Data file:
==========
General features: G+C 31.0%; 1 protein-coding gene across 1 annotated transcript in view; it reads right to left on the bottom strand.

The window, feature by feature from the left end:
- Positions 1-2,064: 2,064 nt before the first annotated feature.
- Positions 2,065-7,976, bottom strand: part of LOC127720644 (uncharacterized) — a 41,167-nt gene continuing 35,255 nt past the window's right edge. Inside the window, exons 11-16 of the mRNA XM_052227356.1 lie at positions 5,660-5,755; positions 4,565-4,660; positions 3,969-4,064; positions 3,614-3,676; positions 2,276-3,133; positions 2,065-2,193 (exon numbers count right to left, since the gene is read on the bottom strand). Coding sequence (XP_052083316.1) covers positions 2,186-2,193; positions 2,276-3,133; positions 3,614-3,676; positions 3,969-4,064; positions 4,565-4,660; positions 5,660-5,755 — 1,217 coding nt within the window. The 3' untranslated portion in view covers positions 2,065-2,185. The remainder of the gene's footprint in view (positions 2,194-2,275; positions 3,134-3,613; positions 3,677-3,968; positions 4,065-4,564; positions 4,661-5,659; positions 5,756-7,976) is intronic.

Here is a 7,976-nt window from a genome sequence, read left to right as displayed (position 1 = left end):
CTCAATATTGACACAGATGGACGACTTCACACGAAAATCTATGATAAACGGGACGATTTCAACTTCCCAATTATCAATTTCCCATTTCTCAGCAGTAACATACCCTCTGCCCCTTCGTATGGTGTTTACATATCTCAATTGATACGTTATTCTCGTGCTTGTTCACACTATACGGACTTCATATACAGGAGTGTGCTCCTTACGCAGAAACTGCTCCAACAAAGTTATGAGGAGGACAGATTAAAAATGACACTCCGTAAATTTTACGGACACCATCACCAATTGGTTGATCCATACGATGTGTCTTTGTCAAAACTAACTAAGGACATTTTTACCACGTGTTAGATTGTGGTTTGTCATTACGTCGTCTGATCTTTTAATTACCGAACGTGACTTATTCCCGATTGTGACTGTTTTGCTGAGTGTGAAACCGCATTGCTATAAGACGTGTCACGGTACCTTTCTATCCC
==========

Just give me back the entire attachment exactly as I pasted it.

General features: G+C 31.0%; 1 protein-coding gene across 1 annotated transcript in view; it reads right to left on the bottom strand.

The window, feature by feature from the left end:
- Positions 1-2,064: 2,064 nt before the first annotated feature.
- Positions 2,065-7,976, bottom strand: part of LOC127720644 (uncharacterized) — a 41,167-nt gene continuing 35,255 nt past the window's right edge. Inside the window, exons 11-16 of the mRNA XM_052227356.1 lie at positions 5,660-5,755; positions 4,565-4,660; positions 3,969-4,064; positions 3,614-3,676; positions 2,276-3,133; positions 2,065-2,193 (exon numbers count right to left, since the gene is read on the bottom strand). Coding sequence (XP_052083316.1) covers positions 2,186-2,193; positions 2,276-3,133; positions 3,614-3,676; positions 3,969-4,064; positions 4,565-4,660; positions 5,660-5,755 — 1,217 coding nt within the window. The 3' untranslated portion in view covers positions 2,065-2,185. The remainder of the gene's footprint in view (positions 2,194-2,275; positions 3,134-3,613; positions 3,677-3,968; positions 4,065-4,564; positions 4,661-5,659; positions 5,756-7,976) is intronic.

Here is a 7,976-nt window from a genome sequence, read left to right as displayed (position 1 = left end):
CTCAATATTGACACAGATGGACGACTTCACACGAAAATCTATGATAAACGGGACGATTTCAACTTCCCAATTATCAATTTCCCATTTCTCAGCAGTAACATACCCTCTGCCCCTTCGTATGGTGTTTACATATCTCAATTGATACGTTATTCTCGTGCTTGTTCACACTATACGGACTTCATATACAGGAGTGTGCTCCTTACGCAGAAACTGCTCCAACAAAGTTATGAGGAGGACAGATTAAAAATGACACTCCGTAAATTTTACGGACACCATCACCAATTGGTTGATCCATACGATGTGTCTTTGTCAAAACTAACTAAGGACATTTTTACCACGTGTTAGATTGTGGTTTGTCATTACGTCGTCTGATCTTTTAATTACCGAACGTGACTTATTCCCGATTGTGACTGTTTTGCTGAGTGTGAAACCGCATTGCTATAAGACGTGTCACGGTACCTTTCTATCCC